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    1. Ah that really makes my day, I love being able to share about Ringo to people! Sentimental Journey is an album of American standards from the 40s/50s that his mum used to listen to when he was growing up, it's really good and suits Ringo's voice really well I think.

      I remember reading about the Amityville Horror after I first saw the movie, I agree I think it'd be hell trying to live in such a famous house! People seem to have no boundaries over things like that, the theory of living in such a house would definitely be better than the reality!

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  2. Oh I would love to go on this tour! I love the surreal feeling of being where so much history was made. That's too sad about Ringo's home, maybe one day some people will come to their senses and preserve it!

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    1. It's so weird seeing that these places are real and not just photographs! I hope you get to go some day! I really hope they do keep Ringo's home, it'd be such a shame if they completely change it. It's such a piece of history and just as relevant as Paul and John's homes which are preserved.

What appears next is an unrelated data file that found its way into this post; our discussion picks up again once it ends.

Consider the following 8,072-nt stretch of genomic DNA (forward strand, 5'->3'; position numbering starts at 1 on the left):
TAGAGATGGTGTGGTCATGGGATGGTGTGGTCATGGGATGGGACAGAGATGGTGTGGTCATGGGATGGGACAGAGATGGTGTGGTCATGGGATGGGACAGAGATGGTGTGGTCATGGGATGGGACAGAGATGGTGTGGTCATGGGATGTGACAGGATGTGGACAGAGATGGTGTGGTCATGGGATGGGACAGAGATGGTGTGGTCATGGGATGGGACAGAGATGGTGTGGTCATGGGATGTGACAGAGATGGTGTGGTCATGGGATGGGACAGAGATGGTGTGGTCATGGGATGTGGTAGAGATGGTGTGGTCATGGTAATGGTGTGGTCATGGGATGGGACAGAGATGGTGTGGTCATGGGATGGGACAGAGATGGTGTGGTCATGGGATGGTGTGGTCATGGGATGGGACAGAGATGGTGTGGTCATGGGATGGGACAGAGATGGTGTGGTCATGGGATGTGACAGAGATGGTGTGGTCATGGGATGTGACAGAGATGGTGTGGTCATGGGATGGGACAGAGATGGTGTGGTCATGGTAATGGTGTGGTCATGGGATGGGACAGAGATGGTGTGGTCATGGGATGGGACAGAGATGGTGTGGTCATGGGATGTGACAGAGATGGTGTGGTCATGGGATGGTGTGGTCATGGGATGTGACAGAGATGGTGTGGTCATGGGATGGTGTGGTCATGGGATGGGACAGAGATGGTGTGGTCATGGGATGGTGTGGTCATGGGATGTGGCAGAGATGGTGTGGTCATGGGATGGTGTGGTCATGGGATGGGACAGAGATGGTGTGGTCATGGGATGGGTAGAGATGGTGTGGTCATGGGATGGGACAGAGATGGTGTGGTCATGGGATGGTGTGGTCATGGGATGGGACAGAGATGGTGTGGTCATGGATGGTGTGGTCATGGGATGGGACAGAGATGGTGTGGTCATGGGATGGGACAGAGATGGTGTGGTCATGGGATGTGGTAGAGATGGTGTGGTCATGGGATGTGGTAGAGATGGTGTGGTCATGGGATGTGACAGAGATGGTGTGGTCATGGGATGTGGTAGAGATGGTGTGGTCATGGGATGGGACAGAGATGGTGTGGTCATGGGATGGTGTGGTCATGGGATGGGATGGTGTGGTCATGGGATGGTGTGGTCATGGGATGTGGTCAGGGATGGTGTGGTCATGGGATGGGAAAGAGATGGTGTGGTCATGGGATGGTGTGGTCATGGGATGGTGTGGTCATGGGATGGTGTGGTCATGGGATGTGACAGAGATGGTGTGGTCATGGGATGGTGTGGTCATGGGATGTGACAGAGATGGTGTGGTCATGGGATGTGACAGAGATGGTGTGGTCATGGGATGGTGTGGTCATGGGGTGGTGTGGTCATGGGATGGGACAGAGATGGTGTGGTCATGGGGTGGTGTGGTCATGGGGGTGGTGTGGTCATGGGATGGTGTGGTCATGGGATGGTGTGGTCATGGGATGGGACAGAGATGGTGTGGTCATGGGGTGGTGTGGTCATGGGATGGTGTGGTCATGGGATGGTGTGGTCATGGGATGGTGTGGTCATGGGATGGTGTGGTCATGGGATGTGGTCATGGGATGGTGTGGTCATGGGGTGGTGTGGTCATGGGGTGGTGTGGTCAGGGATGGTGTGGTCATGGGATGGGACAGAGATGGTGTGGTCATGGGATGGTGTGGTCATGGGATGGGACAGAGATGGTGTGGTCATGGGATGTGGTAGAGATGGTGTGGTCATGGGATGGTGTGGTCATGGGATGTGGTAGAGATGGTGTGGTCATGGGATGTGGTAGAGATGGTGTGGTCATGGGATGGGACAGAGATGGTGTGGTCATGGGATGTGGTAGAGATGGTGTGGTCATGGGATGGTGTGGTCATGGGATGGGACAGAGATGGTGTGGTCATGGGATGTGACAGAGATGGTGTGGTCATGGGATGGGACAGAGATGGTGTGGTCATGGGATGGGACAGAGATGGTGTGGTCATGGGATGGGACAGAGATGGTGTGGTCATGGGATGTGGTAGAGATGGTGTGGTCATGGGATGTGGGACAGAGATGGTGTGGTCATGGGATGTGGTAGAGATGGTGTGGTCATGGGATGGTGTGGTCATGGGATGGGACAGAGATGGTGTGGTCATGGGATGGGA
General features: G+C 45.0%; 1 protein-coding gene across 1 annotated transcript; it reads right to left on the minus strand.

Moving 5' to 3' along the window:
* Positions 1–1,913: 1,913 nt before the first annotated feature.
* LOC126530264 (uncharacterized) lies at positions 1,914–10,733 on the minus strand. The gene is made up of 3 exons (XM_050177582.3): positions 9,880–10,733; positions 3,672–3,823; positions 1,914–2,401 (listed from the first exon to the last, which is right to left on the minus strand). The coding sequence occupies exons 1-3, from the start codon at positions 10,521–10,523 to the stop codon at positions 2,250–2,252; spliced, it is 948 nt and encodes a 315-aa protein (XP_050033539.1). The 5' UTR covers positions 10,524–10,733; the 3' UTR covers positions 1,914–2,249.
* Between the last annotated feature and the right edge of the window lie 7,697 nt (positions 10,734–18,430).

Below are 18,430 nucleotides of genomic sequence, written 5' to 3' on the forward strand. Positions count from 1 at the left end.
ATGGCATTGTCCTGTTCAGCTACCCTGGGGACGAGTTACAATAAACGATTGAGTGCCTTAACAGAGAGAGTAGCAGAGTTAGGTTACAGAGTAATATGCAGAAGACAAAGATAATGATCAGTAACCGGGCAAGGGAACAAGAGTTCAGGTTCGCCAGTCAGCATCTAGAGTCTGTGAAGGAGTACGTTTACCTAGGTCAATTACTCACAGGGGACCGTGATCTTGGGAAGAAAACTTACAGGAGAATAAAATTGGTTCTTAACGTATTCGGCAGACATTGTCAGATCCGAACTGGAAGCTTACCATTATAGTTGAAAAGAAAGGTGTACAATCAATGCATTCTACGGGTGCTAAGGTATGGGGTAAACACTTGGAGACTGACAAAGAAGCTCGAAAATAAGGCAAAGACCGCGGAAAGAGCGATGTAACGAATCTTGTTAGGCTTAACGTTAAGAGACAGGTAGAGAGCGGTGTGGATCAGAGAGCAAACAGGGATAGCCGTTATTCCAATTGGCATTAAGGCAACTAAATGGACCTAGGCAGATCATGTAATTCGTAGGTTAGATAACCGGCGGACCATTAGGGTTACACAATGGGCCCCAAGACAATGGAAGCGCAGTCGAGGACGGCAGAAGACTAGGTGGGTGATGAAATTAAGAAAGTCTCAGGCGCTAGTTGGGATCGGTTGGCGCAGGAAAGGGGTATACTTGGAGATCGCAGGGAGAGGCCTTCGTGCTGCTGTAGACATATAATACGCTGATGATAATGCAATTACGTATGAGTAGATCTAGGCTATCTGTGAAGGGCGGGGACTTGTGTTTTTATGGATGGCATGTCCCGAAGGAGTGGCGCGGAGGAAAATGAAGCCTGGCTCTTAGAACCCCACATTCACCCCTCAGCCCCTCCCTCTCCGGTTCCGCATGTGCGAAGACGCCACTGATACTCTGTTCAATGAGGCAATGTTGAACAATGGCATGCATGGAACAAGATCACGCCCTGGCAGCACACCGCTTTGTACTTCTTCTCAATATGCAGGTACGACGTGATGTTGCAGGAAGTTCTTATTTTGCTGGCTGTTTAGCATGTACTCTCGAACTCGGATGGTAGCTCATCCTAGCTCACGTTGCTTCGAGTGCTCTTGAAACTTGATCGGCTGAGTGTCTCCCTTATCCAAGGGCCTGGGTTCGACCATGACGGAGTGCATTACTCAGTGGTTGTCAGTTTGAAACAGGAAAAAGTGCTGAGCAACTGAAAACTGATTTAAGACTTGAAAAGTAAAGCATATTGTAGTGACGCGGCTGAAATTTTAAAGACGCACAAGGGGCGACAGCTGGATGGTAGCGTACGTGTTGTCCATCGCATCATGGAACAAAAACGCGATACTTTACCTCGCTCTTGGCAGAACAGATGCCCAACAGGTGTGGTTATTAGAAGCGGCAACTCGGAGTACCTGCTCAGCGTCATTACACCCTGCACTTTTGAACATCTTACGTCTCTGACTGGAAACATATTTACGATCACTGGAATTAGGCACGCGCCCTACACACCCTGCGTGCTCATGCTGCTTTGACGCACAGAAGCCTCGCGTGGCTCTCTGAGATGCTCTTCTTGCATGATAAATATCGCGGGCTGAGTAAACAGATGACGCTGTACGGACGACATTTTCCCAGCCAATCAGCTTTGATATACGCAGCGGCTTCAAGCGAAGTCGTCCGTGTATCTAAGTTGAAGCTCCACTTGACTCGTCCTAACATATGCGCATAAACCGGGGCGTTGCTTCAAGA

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  3. I'm not the biggest fan of The Beatles (sorry!) but I'd still love to go on this tour because I love history and this looks so interesting. It must be cool to live in these places but then again I bet the locals are so blase about it - apart from when crazy fans are looking through the windows haha! x

    Josie | Sick Chick Chic

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  4. The Cavern Club is not the same club that the Beatles played in. It was shut and turned in to a car park. The club that you see is really the New Cavern Club very close by and really a replica. Enjoyed your post. Keep on loving The Boys.